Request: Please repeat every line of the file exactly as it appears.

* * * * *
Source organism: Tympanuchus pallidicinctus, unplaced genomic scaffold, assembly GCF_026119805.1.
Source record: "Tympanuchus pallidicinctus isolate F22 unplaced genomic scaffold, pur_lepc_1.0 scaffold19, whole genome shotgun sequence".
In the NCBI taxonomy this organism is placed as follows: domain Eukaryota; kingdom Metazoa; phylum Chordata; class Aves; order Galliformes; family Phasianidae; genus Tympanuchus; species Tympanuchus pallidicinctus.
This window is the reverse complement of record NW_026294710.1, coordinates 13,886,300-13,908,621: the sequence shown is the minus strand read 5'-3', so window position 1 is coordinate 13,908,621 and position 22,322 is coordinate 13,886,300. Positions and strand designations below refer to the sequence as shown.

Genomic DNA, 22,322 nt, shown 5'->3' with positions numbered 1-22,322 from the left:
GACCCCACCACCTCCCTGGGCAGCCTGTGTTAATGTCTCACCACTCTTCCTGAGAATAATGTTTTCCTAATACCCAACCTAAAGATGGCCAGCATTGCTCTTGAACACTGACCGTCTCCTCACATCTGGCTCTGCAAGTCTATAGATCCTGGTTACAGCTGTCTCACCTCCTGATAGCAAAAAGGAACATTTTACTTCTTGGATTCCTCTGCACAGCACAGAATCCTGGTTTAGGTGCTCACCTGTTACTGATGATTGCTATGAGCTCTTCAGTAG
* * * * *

Source organism: Tympanuchus pallidicinctus, unplaced genomic scaffold, assembly GCF_026119805.1.
Source record: "Tympanuchus pallidicinctus isolate F22 unplaced genomic scaffold, pur_lepc_1.0 scaffold19, whole genome shotgun sequence".
In the NCBI taxonomy this organism is placed as follows: domain Eukaryota; kingdom Metazoa; phylum Chordata; class Aves; order Galliformes; family Phasianidae; genus Tympanuchus; species Tympanuchus pallidicinctus.
This window is the reverse complement of record NW_026294710.1, coordinates 13,886,300-13,908,621: the sequence shown is the minus strand read 5'-3', so window position 1 is coordinate 13,908,621 and position 22,322 is coordinate 13,886,300. Positions and strand designations below refer to the sequence as shown.

Genomic DNA, 22,322 nt, shown 5'->3' with positions numbered 1-22,322 from the left:
GACCCCACCACCTCCCTGGGCAGCCTGTGTTAATGTCTCACCACTCTTCCTGAGAATAATGTTTTCCTAATACCCAACCTAAAGATGGCCAGCATTGCTCTTGAACACTGACCGTCTCCTCACATCTGGCTCTGCAAGTCTATAGATCCTGGTTACAGCTGTCTCACCTCCTGATAGCAAAAAGGAACATTTTACTTCTTGGATTCCTCTGCACAGCACAGAATCCTGGTTTAGGTGCTCACCTGTTACTGATGATTGCTATGAGCTCTTCAGTAG